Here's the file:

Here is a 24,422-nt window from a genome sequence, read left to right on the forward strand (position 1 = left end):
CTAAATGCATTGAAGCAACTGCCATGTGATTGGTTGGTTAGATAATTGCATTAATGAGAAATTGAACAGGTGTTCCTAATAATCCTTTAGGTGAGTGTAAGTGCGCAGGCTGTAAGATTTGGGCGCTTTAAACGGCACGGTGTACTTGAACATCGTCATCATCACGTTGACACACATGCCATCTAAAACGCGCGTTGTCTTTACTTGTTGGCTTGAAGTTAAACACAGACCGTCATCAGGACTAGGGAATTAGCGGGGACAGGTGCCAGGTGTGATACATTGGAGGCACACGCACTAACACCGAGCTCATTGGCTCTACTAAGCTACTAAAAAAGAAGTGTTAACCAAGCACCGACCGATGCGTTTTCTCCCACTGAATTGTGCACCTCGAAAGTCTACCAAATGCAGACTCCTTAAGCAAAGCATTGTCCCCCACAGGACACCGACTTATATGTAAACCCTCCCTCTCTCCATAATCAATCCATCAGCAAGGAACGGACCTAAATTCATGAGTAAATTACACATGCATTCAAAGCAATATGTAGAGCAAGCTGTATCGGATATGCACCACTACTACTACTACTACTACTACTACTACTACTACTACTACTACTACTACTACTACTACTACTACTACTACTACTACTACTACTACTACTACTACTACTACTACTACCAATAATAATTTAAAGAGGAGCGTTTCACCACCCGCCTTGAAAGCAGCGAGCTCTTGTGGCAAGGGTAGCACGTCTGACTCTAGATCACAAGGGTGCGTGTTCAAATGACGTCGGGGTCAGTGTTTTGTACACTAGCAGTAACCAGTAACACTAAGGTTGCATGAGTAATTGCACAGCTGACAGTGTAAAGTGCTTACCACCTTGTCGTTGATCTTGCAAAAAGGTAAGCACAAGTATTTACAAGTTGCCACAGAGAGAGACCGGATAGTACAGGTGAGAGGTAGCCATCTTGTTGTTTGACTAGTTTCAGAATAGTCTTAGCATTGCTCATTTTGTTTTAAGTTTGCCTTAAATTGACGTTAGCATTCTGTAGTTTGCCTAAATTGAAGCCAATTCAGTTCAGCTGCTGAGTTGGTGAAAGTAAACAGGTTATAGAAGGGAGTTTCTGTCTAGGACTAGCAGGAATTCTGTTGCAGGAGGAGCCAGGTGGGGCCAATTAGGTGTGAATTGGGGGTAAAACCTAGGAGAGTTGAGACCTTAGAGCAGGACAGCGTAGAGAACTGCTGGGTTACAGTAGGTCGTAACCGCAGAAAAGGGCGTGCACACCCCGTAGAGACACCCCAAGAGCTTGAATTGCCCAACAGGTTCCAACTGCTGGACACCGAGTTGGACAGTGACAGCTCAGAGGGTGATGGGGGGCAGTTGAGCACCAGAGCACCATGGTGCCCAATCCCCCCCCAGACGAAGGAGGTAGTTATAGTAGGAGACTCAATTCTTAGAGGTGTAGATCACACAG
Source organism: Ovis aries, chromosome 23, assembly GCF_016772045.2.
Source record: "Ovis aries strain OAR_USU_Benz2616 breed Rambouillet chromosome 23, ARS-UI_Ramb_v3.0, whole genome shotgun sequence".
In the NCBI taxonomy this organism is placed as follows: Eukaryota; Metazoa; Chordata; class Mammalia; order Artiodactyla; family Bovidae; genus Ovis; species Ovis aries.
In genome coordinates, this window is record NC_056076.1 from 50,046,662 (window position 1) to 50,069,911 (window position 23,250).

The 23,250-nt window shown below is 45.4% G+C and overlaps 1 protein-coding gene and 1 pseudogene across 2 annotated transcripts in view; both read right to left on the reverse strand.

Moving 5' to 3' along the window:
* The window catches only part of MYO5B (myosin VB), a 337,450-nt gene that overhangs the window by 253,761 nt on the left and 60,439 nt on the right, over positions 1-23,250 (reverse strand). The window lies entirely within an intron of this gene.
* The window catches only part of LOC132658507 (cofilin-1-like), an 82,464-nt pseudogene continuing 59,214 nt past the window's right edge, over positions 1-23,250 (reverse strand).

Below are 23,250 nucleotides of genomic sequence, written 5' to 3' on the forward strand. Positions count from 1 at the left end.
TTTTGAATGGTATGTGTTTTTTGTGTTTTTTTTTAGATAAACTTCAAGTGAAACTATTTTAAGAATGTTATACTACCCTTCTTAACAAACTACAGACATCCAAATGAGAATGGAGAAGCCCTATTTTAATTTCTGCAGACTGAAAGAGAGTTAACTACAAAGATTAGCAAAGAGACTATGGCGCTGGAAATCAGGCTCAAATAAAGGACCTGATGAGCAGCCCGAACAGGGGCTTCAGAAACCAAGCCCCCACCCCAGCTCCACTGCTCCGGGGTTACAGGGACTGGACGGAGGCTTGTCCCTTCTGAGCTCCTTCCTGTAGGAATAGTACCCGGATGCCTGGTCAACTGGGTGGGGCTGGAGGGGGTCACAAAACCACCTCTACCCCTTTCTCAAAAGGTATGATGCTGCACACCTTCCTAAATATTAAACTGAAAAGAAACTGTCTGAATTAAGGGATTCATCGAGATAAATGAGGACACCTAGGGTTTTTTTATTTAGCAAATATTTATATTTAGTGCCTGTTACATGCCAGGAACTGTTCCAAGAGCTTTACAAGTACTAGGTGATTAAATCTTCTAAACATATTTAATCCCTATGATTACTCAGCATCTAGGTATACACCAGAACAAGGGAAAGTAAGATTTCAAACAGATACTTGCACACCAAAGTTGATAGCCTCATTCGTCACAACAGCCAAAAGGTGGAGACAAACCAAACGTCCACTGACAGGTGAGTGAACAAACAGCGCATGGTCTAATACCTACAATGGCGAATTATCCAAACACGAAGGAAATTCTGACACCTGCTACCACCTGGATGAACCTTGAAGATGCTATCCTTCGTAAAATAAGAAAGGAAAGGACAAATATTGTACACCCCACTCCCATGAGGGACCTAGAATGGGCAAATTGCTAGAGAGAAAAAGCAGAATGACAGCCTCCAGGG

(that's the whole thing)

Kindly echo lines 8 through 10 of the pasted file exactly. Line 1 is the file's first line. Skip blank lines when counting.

Moving 5' to 3' along the window:
* The window catches only part of MYO5B (myosin VB), a 337,450-nt gene that overhangs the window by 253,761 nt on the left and 60,439 nt on the right, over positions 1-23,250 (reverse strand). The window lies entirely within an intron of this gene.
* The window catches only part of LOC132658507 (cofilin-1-like), an 82,464-nt pseudogene continuing 59,214 nt past the window's right edge, over positions 1-23,250 (reverse strand).